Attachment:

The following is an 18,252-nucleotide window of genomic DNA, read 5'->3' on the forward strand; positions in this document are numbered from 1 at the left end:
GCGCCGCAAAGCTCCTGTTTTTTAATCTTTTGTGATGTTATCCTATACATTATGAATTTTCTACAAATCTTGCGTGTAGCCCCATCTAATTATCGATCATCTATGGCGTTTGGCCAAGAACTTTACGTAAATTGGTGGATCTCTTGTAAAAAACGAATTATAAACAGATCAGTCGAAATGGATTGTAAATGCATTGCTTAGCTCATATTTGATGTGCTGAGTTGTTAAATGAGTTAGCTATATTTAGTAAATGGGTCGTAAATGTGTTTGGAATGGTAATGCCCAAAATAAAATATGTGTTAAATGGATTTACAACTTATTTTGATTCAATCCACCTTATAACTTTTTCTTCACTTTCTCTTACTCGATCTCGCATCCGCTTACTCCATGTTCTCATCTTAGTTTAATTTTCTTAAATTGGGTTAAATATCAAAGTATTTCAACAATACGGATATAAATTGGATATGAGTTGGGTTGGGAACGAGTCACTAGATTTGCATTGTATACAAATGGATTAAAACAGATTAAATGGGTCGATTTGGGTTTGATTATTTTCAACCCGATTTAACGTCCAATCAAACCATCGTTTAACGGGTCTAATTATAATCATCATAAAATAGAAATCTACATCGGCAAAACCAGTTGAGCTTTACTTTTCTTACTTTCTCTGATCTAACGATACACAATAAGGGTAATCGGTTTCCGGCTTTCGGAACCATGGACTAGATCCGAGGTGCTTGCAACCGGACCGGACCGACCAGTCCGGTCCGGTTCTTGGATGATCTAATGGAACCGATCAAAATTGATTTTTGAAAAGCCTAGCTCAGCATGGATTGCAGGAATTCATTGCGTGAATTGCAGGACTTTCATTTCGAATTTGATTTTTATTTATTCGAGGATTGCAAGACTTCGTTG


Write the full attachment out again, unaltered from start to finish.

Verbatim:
The following is an 18,252-nucleotide window of genomic DNA, read 5'->3' on the forward strand; positions in this document are numbered from 1 at the left end:
GCGCCGCAAAGCTCCTGTTTTTTAATCTTTTGTGATGTTATCCTATACATTATGAATTTTCTACAAATCTTGCGTGTAGCCCCATCTAATTATCGATCATCTATGGCGTTTGGCCAAGAACTTTACGTAAATTGGTGGATCTCTTGTAAAAAACGAATTATAAACAGATCAGTCGAAATGGATTGTAAATGCATTGCTTAGCTCATATTTGATGTGCTGAGTTGTTAAATGAGTTAGCTATATTTAGTAAATGGGTCGTAAATGTGTTTGGAATGGTAATGCCCAAAATAAAATATGTGTTAAATGGATTTACAACTTATTTTGATTCAATCCACCTTATAACTTTTTCTTCACTTTCTCTTACTCGATCTCGCATCCGCTTACTCCATGTTCTCATCTTAGTTTAATTTTCTTAAATTGGGTTAAATATCAAAGTATTTCAACAATACGGATATAAATTGGATATGAGTTGGGTTGGGAACGAGTCACTAGATTTGCATTGTATACAAATGGATTAAAACAGATTAAATGGGTCGATTTGGGTTTGATTATTTTCAACCCGATTTAACGTCCAATCAAACCATCGTTTAACGGGTCTAATTATAATCATCATAAAATAGAAATCTACATCGGCAAAACCAGTTGAGCTTTACTTTTCTTACTTTCTCTGATCTAACGATACACAATAAGGGTAATCGGTTTCCGGCTTTCGGAACCATGGACTAGATCCGAGGTGCTTGCAACCGGACCGGACCGACCAGTCCGGTCCGGTTCTTGGATGATCTAATGGAACCGATCAAAATTGATTTTTGAAAAGCCTAGCTCAGCATGGATTGCAGGAATTCATTGCGTGAATTGCAGGACTTTCATTTCGAATTTGATTTTTATTTATTCGAGGATTGCAAGACTTCGTTG